New Developments Come Out of Cardiology Forum

  • Playlist
  • Download
  • Embed
    Embed <iframe src="http://www.npr.org/player/embed/9149954/9149955" width="100%" height="290" frameborder="0" scrolling="no">
  • Transcript

Dr. Stuart Seides, associate director of Cardiology at Washington Hospital Center, talks about some of the developments unveiled at the American College of Cardiology meeting in New Orleans.

ROBERT SIEGEL, host:

Dr. Stuart Seides is associate director of cardiology at the Washington Hospital Center, and a frequent guest here when heart disease is in the news. Welcome back to the program.

Dr. STUART SEIDES (Associate Director of Cardiology, Washington Hospital Center): Thank you. It's a pleasure to be here.

SIEGEL: And first, how much is this finding that Dick Knox has reported on likely to alter the decisions of you or your fellow cardiologists about implanting stents?

Dr. SEIDES: I think it depends where you start. I think this study creates an appropriate middle ground for consideration of both medical therapy and stenting, and patients who have chronic coronary disease and angina. So whether it changes your approach depends on where you start. If you were a cardiologist who felt that everybody who have angina needed a stent, then this should move you more toward considering medical therapy.

I think many of us have been somewhat thoughtful over the years. And for some of us, this simply validates an approach to individualized treatment to each patient.

SIEGEL: But it sounds as though what you're saying is some cardiologists will be recalibrating their approaches to these various therapy alternatives.

Dr. SEIDES: Indeed, they should.

SIEGEL: If a patient with a stent came to you and said I just heard this story on NPR. The stent doesn't improve my chances of avoiding a heart attack or sudden death. Should we take it out? What would you say to him?

Dr. SEIDES: Well, as a practical matter, stents really cannot be removed once they're implanted. But this study did not imply that there was any harm to stenting. It simply said that stenting in these patients with chronic coronary disease did not improve the hard outcomes of death or myocardial infarction or heart attack. So I think those who have stents who are doing well should be happy and keep their stents just where they are.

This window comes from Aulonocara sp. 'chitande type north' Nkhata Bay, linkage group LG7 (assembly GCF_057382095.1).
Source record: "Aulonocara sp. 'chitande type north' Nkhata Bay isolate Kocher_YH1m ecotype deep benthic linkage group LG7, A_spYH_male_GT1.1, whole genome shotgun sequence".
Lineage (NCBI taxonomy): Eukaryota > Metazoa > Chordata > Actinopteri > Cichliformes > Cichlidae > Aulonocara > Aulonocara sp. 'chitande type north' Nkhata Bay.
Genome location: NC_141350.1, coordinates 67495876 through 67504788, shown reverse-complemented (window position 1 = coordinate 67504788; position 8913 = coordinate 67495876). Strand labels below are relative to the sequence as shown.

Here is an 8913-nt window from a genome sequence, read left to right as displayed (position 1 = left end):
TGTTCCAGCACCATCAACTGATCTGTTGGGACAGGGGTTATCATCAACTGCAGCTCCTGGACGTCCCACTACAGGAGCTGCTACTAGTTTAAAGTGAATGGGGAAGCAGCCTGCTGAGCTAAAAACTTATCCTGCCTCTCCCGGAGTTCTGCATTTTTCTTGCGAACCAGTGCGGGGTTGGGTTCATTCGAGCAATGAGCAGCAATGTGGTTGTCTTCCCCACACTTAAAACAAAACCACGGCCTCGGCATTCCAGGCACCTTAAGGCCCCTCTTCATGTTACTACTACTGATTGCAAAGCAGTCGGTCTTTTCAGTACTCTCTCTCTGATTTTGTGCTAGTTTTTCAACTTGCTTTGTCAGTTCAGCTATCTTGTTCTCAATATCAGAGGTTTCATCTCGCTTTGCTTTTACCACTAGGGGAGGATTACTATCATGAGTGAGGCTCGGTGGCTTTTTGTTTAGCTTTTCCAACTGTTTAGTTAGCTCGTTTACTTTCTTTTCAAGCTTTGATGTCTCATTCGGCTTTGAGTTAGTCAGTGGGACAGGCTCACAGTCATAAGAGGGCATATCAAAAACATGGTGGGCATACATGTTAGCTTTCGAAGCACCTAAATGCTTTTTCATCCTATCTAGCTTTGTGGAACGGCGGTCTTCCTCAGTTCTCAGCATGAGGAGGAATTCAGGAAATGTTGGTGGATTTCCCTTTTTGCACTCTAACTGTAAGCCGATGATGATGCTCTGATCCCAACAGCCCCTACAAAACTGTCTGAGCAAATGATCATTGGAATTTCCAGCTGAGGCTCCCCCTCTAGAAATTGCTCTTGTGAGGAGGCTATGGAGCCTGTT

SIEGEL: In the whole range of treatments or preventives for heart disease - from bypass surgery or angioplasty to stents with drugs or without taking drugs - is the field changing at all over the years now? Do we see some favorites or some that are losing favor with cardiologists, especially?

Dr. SEIDES: Well, one of the difficulties in this field is that there are a lot of moving targets. The whole field has a lot of moving parts, because technology continues to evolve as we attempt to make treatment decisions in real time. And even the technology of stents themselves are being refined: new mechanics, new drugs that are being added to them, and some stents that are implanted and even disappear after a period of time, or absorbable.

SIEGEL: But given the thousands of people who are subjects in the experiments that Dick Knox reported on - the paper that was released in New Orleans, I gather - we know how common this has been. Why so long to come up with a finding about the efficacy of the stent as opposed to medication without the stent?

Dr. SEIDES: Well, I think part of it relates to our evolution of understanding about this disease. I think that initially, we were very enthused about opening blockages and getting rid of the blockages, feeling that was going to protect patients against heart attack. It turns out that that may not, particularly in stable patients. And I think that's an important...

SIEGEL: Mm-hmm.

Dr. SEIDES: ...effect to emphasize, that patients who are unstable or have had a small heart attack were not included in this group of patients.

SIEGEL: We're talking about about a description of the plaque in the arteries of the patient, right?

Dr. SEIDES: It's the clinical presentation which, by implication, tells us things about the plaque in the artery that are different in acute patients versus chronic patients.

SIEGEL: Well, Dr. Seides, thank you very much.

Dr. SEIDES: My pleasure.

SIEGEL: Once again, Dr. Stuart Seides, who is associate director of cardiology at the Washington Hospital Center.

Copyright © 2007 NPR. All rights reserved. Visit our website terms of use and permissions pages at www.npr.org for further information.

NPR transcripts are created on a rush deadline by a contractor for NPR, and accuracy and availability may vary. This text may not be in its final form and may be updated or revised in the future. Please be aware that the authoritative record of NPR’s programming is the audio.

Comments

 

Please keep your community civil. All comments must follow the NPR.org Community rules and terms of use, and will be moderated prior to posting. NPR reserves the right to use the comments we receive, in whole or in part, and to use the commenter's name and location, in any medium. See also the Terms of Use, Privacy Policy and Community FAQ.